SECA, SECA now. Behold a free-floating netherworld where masked versions of Roseanne Barr and Bill Cosby boogie down together. Stare for one last time into the static of the soon-extinct analog TV to see what patterns emerge. Take an x-ray of Manet. Spy on government secret agents. Peep through the Guardian's viewfinder at the Society for the Encouragement of Contemporary Art's biennial award exhibition devoted to Bay Area creators.
The 21st installment of the SECA Art Awards brings the strongest overall group of awardees in some time, four individuals Tauba Auerbach, Desirée Holman, Jordan Kantor, and Trevor Paglen whose contributions form a unified vision that's been missing from the exhibition of late. You might not know it from reading the somewhat contentious artist discussion at the close of the exhibition's booklet (where Auerbach's plainspoken interjections are refreshing), but it's easy to form a chain of symbolic connections that spans from one end of the exhibition to the other.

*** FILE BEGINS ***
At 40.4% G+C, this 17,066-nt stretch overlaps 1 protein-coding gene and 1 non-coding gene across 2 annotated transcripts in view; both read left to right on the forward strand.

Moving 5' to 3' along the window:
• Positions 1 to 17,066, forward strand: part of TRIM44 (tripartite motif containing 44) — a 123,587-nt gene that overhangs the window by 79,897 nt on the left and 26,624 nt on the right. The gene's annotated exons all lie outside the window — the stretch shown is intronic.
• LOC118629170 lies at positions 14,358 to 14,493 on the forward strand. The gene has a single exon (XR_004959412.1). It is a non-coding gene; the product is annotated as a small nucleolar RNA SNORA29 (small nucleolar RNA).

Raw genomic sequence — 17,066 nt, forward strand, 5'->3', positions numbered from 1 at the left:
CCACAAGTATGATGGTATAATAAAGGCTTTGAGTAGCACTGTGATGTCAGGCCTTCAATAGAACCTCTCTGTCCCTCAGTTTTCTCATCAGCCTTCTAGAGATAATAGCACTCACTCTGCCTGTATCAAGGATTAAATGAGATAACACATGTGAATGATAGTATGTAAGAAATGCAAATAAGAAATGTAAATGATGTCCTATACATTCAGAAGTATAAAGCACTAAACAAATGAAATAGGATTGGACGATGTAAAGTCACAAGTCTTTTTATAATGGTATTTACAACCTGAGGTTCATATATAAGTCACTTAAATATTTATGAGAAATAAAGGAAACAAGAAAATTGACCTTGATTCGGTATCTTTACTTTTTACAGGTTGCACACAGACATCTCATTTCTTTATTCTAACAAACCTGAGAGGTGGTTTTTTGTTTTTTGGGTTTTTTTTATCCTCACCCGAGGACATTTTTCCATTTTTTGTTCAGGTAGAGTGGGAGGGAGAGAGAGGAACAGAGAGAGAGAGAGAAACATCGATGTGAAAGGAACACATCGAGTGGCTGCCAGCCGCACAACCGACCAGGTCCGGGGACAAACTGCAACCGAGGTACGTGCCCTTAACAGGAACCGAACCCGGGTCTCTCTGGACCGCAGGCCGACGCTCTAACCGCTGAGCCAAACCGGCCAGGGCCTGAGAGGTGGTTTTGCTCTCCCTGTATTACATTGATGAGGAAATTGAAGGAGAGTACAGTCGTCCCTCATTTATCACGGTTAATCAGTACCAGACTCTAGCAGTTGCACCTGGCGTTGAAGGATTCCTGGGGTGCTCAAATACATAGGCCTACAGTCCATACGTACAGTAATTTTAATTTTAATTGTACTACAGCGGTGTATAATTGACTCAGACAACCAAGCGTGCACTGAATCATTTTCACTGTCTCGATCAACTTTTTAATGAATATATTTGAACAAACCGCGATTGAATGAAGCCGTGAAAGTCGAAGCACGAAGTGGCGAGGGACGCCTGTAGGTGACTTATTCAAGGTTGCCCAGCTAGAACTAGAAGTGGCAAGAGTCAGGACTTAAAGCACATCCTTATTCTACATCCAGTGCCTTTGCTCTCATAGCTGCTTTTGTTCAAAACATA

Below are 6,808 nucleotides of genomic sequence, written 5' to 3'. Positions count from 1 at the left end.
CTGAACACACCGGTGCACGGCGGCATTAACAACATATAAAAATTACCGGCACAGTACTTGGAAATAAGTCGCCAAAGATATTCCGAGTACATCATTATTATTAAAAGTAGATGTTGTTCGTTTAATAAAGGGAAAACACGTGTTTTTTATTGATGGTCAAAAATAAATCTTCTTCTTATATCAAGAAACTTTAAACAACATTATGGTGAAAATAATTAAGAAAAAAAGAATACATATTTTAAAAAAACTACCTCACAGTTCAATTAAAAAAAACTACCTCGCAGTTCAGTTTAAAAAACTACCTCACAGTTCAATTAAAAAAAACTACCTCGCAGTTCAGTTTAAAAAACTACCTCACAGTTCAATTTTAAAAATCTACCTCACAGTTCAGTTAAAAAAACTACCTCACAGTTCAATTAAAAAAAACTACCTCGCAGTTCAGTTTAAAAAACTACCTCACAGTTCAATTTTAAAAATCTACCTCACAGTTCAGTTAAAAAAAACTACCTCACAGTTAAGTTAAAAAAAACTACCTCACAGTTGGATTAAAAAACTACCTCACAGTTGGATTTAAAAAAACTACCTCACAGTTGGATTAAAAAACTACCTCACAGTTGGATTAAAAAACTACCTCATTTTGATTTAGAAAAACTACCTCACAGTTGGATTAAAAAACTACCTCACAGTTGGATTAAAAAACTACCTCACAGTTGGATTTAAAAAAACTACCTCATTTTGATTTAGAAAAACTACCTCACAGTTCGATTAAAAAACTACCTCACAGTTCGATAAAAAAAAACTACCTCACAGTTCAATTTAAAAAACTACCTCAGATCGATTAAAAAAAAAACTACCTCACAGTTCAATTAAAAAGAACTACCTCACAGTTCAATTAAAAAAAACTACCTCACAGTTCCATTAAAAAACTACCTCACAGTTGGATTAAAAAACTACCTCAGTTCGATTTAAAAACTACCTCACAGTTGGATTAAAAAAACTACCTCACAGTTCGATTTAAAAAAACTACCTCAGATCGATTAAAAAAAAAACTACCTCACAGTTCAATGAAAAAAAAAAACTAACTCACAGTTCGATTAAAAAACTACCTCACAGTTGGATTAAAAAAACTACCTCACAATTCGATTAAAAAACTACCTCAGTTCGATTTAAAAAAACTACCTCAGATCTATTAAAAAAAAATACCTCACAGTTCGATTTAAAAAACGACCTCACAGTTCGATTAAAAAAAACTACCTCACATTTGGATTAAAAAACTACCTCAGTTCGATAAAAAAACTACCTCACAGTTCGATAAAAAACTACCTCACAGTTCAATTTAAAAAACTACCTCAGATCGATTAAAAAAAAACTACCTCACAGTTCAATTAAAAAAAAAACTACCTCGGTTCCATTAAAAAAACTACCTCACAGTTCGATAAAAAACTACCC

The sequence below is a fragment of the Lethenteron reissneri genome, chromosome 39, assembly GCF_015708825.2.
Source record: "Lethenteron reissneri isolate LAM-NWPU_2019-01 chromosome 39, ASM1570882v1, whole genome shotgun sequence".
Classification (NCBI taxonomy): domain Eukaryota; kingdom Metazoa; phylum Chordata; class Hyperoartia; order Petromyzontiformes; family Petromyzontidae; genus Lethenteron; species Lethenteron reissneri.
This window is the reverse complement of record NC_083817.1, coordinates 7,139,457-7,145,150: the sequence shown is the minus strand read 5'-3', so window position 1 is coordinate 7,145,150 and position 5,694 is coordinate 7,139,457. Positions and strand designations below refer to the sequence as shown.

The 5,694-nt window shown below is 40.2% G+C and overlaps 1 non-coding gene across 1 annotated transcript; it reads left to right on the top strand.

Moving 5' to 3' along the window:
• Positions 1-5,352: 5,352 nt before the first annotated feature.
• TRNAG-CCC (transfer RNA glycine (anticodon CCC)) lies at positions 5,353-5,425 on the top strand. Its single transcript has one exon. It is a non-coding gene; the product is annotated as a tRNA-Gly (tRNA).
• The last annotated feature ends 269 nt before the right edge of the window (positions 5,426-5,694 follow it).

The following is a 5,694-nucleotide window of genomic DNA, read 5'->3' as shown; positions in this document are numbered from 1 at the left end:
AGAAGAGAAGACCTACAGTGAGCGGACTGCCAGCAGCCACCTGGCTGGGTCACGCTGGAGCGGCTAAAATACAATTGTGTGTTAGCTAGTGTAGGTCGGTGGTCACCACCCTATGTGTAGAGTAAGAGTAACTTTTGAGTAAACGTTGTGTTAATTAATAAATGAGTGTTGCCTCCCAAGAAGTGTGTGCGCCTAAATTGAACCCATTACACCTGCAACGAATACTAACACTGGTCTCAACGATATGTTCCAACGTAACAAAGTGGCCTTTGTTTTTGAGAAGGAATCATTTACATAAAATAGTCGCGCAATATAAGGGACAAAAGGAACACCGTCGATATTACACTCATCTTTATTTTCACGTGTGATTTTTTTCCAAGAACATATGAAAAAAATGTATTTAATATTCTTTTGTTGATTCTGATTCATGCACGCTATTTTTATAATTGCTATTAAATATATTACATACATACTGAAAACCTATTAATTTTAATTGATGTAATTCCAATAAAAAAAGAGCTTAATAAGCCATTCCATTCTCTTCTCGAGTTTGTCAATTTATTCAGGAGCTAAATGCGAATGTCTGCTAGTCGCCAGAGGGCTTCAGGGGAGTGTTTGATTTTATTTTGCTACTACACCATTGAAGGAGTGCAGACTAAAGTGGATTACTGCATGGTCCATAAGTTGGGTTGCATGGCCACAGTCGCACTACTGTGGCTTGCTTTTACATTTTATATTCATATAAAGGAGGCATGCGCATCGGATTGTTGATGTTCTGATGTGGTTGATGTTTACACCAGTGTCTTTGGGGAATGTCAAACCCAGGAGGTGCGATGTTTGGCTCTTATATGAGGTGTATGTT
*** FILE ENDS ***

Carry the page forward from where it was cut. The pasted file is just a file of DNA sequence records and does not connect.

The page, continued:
Holman is this issue's cover star, partly because her recent playful representations of TV's first families have proven refreshingly prescient regarding the national identification with (if not of) Barack Obama. And partly because it's time to put a weird mask on the front of the newspaper. It's a pleasure to present Matt Sussman's take on Holman's drawing-and video installation The Magic Window no one could better identify the "Soft Pink Missy" beat of its heart. Elsewhere, Kimberly Chun gets systematic with Auerbach, Ari Messer scopes out the camera candor of Kantor's paintings, and I map the photographic investigations of Trevor Paglen. Let's take a look.